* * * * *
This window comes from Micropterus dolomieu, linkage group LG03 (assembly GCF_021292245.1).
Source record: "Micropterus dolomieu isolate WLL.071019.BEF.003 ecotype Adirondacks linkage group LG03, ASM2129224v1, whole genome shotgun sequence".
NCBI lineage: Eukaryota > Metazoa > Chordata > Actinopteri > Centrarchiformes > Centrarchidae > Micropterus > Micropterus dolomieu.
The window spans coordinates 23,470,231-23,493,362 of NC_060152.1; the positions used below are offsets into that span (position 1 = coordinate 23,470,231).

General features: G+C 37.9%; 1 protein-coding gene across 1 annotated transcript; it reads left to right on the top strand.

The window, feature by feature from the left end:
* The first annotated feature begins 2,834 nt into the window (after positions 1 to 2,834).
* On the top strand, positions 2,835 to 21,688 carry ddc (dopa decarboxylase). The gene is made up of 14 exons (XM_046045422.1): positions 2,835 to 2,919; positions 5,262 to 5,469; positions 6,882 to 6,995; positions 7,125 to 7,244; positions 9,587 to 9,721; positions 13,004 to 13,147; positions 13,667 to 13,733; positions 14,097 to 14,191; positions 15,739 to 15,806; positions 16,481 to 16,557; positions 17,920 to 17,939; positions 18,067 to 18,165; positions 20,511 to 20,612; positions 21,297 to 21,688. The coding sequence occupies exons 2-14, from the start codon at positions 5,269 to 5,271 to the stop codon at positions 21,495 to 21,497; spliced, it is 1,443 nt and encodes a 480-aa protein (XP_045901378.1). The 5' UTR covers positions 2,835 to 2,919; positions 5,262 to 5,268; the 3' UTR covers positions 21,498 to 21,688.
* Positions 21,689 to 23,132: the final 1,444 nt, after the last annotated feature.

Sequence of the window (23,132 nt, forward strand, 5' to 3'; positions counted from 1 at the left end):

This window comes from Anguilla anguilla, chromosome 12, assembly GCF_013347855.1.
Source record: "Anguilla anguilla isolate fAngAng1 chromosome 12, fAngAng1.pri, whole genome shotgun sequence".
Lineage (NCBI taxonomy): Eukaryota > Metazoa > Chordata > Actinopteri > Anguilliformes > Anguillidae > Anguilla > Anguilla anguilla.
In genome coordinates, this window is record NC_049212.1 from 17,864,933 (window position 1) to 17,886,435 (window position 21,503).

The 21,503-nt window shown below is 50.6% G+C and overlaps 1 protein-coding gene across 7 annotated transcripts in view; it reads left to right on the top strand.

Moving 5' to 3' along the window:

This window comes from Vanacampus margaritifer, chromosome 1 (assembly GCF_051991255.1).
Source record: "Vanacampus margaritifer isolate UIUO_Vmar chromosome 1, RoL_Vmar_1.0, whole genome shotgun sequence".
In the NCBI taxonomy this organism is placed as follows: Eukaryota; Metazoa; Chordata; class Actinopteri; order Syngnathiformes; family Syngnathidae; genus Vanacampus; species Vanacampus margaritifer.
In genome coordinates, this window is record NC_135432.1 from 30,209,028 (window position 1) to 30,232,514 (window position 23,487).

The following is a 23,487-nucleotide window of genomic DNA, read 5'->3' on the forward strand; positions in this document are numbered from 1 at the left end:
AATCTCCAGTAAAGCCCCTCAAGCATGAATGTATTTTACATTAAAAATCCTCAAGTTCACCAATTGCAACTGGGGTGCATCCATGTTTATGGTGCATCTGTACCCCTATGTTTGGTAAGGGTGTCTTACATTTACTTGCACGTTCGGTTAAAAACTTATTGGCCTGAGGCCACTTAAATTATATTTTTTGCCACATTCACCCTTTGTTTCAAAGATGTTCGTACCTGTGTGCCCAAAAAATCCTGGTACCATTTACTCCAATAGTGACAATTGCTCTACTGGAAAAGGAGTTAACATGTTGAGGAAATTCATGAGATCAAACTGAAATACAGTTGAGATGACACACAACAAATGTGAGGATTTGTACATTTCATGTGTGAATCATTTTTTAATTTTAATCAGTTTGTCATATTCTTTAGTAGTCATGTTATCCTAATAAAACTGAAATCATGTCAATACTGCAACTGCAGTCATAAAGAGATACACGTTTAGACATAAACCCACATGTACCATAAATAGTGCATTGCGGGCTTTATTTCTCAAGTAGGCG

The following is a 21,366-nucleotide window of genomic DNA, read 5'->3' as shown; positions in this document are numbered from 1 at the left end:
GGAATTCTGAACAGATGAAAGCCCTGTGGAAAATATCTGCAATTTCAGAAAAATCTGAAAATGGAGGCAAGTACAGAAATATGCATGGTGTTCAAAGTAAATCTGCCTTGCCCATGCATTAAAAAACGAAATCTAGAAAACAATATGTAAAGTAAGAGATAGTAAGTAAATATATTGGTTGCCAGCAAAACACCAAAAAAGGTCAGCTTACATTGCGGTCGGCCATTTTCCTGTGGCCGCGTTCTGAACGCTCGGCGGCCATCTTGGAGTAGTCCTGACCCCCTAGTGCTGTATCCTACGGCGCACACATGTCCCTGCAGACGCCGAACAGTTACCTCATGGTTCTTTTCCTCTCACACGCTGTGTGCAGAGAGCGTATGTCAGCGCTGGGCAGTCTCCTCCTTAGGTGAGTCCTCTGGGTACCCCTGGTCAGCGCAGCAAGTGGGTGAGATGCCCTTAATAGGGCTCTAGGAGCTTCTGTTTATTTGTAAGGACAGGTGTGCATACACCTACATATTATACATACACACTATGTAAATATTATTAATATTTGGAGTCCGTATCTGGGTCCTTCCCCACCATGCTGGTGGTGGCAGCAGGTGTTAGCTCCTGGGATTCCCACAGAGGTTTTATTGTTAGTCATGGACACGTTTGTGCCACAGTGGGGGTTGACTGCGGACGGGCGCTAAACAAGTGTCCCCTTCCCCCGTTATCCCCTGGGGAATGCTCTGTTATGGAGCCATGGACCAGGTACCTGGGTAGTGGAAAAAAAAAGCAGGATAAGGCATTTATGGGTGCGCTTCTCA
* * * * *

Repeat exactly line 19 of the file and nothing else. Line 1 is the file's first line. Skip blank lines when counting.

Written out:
In the NCBI taxonomy this organism is placed as follows: Eukaryota; Metazoa; Chordata; class Actinopteri; order Syngnathiformes; family Syngnathidae; genus Vanacampus; species Vanacampus margaritifer.